Finally, up there in the stars, you have JPG magazine. Now THEY are very 2007. I would even dare to say, they may even be very 2008. The print edition is only an extension of what happens online. JPG mag is an online community as well as a magazine. People comment on each other’s stuff, you get feedback not from the editorial staff, but from your peers. The best stuff only happens to be printed in dead-tree form. Maybe I shouldn’t use that expression in this case. Photography is one medium for which prints just look much better than on screen. We’re still not at the point where we can display on screen in a consistant fashion across the world a quality rendition of a visual work. So paper is still good for that. Now, why am I so extatic about JPG? Well, I can imagine all the criticism they had at the beginning, and which they probably still get. JPG mag is still only about a year old, if even. You know the comments I’m talking about.

“Community driven magazine? That just smells like chaotic stuff to me.”

“You’re inevitably going to end up with sub-par work.”

“You mean, anyone can submit anything?”

Yet, it works. I think you get more professional stuff in publications like Aperture and Lenswork. Granted. But in JPG, you get stuff that wouldn’t get published otherwise and stuff that IS really interesting. Yes, you get a lot of amateurs (dare I say mostly), but good amateurs. In Aperture and Lenswork, you get professionals who produce professional looking images. In JPG, you get a lot of amateurs who produce professional looking images. Without JPG (and flickr, and zooomr, and …) we just wouldn’t be exposed to those images.

“It would never look professional, really, no? What do they print it on? Recycled brown paper?”

It’s printed on glossy paper. How does the presentation quality of the three periodicals compare? They’re all on par.

Aperture : 9.5″ x 11.5″ semi-glossy (perled?) colour

JPG : 8.5″ x 11″ semi-glossy (again) colour
Lenswork : 7″ x 8.5″ glossy (well, not quite, but more than the others) monochrome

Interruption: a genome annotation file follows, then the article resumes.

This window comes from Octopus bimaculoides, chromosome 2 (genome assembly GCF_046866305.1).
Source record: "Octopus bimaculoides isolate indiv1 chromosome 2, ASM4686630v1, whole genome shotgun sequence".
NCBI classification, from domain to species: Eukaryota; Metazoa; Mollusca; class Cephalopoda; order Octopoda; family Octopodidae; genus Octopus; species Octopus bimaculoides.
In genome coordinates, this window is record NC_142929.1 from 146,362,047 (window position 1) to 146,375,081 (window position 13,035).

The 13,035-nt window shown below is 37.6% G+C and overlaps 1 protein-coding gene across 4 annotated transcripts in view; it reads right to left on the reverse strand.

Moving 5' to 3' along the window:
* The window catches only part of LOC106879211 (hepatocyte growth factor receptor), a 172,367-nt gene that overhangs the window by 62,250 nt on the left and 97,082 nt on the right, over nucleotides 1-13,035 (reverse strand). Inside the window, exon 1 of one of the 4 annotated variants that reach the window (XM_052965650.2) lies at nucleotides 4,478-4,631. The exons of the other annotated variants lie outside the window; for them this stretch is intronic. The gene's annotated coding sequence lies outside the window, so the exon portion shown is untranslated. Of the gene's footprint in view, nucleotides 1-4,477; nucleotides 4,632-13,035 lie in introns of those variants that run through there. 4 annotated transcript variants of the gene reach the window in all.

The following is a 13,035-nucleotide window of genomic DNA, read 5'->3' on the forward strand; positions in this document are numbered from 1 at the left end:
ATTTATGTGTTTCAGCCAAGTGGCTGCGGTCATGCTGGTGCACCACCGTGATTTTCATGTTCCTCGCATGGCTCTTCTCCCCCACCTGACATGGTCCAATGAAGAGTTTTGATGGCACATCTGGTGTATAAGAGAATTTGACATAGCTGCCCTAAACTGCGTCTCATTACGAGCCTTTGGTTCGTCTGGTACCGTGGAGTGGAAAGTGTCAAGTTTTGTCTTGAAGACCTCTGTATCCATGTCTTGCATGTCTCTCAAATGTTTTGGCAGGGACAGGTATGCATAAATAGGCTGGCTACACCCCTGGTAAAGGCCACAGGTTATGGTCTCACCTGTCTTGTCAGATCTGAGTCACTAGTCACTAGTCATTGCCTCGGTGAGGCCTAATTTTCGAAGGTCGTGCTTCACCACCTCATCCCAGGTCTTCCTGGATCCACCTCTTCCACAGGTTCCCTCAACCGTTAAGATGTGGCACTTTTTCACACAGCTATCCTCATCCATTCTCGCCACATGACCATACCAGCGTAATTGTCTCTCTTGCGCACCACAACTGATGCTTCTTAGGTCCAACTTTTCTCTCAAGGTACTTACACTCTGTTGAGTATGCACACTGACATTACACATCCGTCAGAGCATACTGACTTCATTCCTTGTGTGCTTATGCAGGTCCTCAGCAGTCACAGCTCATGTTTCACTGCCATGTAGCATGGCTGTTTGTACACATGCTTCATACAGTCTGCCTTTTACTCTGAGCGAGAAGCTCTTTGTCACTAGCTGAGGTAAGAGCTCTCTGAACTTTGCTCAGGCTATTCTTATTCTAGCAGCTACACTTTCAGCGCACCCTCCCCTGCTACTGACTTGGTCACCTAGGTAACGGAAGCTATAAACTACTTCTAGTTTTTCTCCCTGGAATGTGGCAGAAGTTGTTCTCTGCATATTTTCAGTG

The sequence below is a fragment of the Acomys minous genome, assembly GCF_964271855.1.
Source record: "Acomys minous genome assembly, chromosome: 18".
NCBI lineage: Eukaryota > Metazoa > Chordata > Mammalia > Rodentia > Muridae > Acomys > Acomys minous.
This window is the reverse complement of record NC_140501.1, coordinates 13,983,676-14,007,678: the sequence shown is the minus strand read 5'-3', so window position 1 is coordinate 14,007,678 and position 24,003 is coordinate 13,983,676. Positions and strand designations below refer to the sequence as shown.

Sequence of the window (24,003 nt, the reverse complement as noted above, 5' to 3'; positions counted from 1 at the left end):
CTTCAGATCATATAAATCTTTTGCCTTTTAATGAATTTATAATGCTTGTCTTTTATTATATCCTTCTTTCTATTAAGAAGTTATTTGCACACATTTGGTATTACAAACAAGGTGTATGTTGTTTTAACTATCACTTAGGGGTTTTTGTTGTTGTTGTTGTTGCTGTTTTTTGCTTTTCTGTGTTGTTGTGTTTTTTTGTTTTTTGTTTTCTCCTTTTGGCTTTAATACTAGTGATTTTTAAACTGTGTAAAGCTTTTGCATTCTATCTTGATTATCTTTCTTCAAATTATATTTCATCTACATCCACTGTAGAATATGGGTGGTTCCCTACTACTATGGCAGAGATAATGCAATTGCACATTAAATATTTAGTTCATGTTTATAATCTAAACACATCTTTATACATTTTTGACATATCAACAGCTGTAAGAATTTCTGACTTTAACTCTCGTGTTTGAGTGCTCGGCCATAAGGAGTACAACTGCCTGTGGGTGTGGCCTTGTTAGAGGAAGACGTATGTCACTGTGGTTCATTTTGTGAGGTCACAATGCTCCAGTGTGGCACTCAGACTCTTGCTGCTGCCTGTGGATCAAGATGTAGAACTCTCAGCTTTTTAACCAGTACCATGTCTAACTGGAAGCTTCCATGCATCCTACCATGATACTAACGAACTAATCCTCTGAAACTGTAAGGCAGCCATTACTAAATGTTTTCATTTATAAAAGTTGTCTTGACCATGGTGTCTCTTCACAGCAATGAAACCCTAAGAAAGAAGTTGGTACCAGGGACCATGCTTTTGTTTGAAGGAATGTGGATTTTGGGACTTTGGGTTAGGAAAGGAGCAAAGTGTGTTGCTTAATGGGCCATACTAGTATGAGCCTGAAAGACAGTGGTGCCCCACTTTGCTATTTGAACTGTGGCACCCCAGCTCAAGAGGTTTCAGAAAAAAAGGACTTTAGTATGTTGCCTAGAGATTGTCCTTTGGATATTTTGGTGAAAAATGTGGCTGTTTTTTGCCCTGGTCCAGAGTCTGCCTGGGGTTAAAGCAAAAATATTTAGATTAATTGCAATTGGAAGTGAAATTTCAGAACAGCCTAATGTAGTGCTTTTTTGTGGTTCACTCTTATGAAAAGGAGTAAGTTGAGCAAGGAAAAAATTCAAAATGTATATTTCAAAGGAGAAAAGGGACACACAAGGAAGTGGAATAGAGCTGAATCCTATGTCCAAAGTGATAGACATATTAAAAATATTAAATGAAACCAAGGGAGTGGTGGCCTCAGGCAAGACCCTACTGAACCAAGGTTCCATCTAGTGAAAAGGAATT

How does that translate in terms of price?

Aperture is sold at 15$US, lenswork at 10$US and JPG at 6$US. Oh yeah, and none of these publications rip you off. You retain the copyright over your images (at least for lenswork and JPG mag), they don’t get a free pass to use your images everywhere and they all get you some sort of monetary compensation and a year’s subscription to their respective publications (again, for Lenswork and JPG, I haven’t looked at Aperture, but these are pretty standard terms, I would expect the same).

What does that mean for me?

First, I get quality art to look at and to learn from. I also get quality art I wouldn’t have been exposed to 5 years ago and as a bonus, I get a data point that says that community driven efforts can easily result in professional products. Yes, one data point that says that out of the chaos of self-reviewed, self-policed, self-evolving online communities, the quality stuff emerges on top and gets recognition.

Now, you remember that the next time somebody tells you the internet is only full of nonsense and reading blogs is useless. I’ll just remember to keep bringing an issue of JPG along with me whenever I’m having a discussion about my science communication framework. Could come in handy. Somehow, I get similar criticism every time.